Diagnosed with a malignant brain tumor in 1995, Hannah faced a nightmarish battery of radiation and chemotherapy--with no guarantees she would even survive the treatment. Burzynski made no promises either, the Johnsons insist. But on the first day at his clinic, they found themselves surrounded by happy and hopeful patients sprawled on the waiting room’s nine plump leather couches; the talk was of living, not dying.

“I knew we were in the right place,” said Hannah’s father, a construction foreman from Charlottesville, Va. They began treatment in November, inserting an intravenous catheter, powered by an infusion pump, into Hannah’s chest. Since then, the clinic reports a 50% reduction in the size of her tumor. “That’s my tangible evidence,” her father said.


Although there is no shortage of poignant testimonials from Burzynski’s patients, it is not the sort of evidence that impresses medical experts.

Scientists at most mainstream institutes and research hospitals demand rigorous, tightly monitored clinical trials before they will endorse a treatment. After two decades and 3,000 patients, Burzynski’s clinic has yet to satisfy those requirements, although it is currently engaged in a series of FDA tests.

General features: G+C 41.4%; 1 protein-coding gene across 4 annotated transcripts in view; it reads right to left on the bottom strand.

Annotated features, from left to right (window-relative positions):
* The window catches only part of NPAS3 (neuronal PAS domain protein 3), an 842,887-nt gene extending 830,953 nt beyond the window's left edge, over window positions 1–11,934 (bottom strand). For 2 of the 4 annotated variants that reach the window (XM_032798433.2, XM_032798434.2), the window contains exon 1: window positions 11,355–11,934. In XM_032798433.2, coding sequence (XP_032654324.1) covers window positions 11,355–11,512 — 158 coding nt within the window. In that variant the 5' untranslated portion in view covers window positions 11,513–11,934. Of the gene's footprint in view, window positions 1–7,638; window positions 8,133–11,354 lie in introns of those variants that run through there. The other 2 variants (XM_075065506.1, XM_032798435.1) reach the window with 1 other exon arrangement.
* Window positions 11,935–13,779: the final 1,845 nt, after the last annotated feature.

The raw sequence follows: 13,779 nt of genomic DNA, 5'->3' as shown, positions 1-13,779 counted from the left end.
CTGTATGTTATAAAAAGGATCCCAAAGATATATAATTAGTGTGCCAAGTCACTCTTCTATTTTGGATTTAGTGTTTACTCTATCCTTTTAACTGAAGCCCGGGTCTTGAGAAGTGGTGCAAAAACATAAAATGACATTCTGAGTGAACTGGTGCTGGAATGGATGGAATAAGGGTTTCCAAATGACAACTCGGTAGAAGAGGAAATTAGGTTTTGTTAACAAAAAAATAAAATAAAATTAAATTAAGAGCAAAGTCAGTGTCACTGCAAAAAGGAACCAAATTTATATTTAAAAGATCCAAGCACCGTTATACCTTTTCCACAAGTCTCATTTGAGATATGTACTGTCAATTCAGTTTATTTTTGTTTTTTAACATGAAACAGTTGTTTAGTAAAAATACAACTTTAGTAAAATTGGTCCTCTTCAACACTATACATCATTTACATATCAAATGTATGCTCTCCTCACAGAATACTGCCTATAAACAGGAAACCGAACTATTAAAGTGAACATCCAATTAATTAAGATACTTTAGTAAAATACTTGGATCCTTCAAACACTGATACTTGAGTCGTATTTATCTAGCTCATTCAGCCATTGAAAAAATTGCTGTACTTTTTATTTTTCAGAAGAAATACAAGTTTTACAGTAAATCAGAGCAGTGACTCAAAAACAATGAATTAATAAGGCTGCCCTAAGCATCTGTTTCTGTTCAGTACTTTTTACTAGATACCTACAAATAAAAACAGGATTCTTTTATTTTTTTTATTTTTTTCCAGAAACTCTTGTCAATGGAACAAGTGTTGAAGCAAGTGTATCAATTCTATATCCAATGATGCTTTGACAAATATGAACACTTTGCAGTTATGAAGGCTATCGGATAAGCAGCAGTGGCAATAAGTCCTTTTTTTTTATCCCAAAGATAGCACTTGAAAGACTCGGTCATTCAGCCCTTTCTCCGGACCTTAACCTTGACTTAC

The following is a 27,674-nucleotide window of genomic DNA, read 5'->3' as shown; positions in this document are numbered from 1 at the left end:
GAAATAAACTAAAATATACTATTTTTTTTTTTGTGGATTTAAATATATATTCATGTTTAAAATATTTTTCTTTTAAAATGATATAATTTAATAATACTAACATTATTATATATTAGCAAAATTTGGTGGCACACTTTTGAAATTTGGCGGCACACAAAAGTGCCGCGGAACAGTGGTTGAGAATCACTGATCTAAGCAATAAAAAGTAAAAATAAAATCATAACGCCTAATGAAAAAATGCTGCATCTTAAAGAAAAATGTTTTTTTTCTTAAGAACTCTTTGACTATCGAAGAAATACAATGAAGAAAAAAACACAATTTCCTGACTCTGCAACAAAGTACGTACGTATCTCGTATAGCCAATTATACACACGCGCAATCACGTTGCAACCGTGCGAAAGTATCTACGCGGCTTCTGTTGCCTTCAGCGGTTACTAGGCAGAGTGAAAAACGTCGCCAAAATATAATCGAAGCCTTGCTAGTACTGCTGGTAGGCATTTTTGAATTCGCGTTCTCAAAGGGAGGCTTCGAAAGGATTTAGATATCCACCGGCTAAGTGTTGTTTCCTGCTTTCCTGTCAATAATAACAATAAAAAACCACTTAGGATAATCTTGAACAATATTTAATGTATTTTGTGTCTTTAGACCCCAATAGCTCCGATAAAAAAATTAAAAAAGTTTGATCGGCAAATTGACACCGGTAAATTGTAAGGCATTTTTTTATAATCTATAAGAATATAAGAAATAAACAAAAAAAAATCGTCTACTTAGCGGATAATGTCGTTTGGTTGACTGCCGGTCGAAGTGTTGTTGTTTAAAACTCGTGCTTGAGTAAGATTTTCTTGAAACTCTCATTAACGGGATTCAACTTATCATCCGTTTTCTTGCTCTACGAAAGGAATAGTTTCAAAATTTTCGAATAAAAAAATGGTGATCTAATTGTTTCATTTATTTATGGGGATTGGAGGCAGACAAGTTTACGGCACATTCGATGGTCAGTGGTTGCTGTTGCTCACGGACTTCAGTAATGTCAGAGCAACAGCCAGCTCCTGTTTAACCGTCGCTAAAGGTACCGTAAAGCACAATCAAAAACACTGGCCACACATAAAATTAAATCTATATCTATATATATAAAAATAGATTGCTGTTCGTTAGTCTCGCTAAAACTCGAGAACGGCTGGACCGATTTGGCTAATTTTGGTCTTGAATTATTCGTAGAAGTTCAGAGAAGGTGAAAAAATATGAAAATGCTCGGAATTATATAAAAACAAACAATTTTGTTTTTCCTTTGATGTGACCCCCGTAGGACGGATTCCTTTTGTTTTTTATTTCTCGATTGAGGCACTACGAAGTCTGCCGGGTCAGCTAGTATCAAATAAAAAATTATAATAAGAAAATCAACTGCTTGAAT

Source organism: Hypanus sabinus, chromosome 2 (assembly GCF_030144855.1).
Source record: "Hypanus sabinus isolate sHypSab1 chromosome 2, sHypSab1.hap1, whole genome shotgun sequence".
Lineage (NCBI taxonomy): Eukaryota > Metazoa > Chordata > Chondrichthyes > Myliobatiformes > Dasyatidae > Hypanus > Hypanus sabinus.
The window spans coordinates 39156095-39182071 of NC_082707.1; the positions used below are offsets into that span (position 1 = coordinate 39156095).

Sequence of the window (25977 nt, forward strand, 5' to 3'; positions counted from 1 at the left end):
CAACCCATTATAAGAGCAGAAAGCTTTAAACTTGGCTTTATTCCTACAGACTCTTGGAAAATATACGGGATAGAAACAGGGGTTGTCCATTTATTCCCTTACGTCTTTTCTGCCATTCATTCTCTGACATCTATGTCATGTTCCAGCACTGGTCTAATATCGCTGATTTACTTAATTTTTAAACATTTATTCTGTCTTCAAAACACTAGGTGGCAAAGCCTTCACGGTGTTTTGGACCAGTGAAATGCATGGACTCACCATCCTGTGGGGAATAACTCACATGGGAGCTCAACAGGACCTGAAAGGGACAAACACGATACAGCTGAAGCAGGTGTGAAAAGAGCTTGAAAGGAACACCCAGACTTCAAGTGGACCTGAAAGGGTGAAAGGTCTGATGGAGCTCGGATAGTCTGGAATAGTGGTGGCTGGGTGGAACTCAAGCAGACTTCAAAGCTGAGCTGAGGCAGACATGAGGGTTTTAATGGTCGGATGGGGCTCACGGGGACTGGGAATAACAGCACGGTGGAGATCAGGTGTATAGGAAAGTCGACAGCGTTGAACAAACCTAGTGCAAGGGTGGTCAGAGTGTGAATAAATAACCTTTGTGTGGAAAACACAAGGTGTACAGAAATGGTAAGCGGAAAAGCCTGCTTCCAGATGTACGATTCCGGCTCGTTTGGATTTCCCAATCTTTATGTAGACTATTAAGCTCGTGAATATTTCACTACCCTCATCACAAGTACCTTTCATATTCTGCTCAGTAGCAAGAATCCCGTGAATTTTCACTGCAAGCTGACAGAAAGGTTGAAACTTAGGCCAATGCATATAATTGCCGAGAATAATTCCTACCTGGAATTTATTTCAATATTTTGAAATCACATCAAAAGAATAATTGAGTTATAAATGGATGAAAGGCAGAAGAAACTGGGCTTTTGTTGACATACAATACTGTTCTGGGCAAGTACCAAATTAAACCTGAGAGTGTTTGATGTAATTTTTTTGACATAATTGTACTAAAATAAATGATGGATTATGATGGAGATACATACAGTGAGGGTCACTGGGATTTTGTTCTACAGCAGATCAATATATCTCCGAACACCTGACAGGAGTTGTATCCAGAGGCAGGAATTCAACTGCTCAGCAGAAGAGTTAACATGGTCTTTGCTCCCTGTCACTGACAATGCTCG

Under congressional pressure, a team from the National Cancer Institute visited him in 1991 and reviewed seven cases, handpicked by Burzynski as his most successful. The NCI reported observing “anti-tumor responses” but said further study would be needed. Disagreements surfaced over how to proceed, and the NCI’s evaluation of antineoplastons was dropped.

Burzynski believes he knows the reason why. “Big money,” he said, arguing that the medical establishment secretly recognizes the efficacy of his treatment but has a vested interest in preserving the status quo.

The financial argument cuts both ways. In their indictment, federal prosecutors allege that Burzynski’s operation, which employs 130 people, grossed $40 million from 1988 to 1994, and that Burzynski himself took home $1 million a year.

“So what? This is a free country,” he said, adding that prison would be like a vacation compared to his grueling 18-hour days at the clinic. His patients, Burzynski said, would be the ones sentenced to suffer and die.

“What’s their crime?”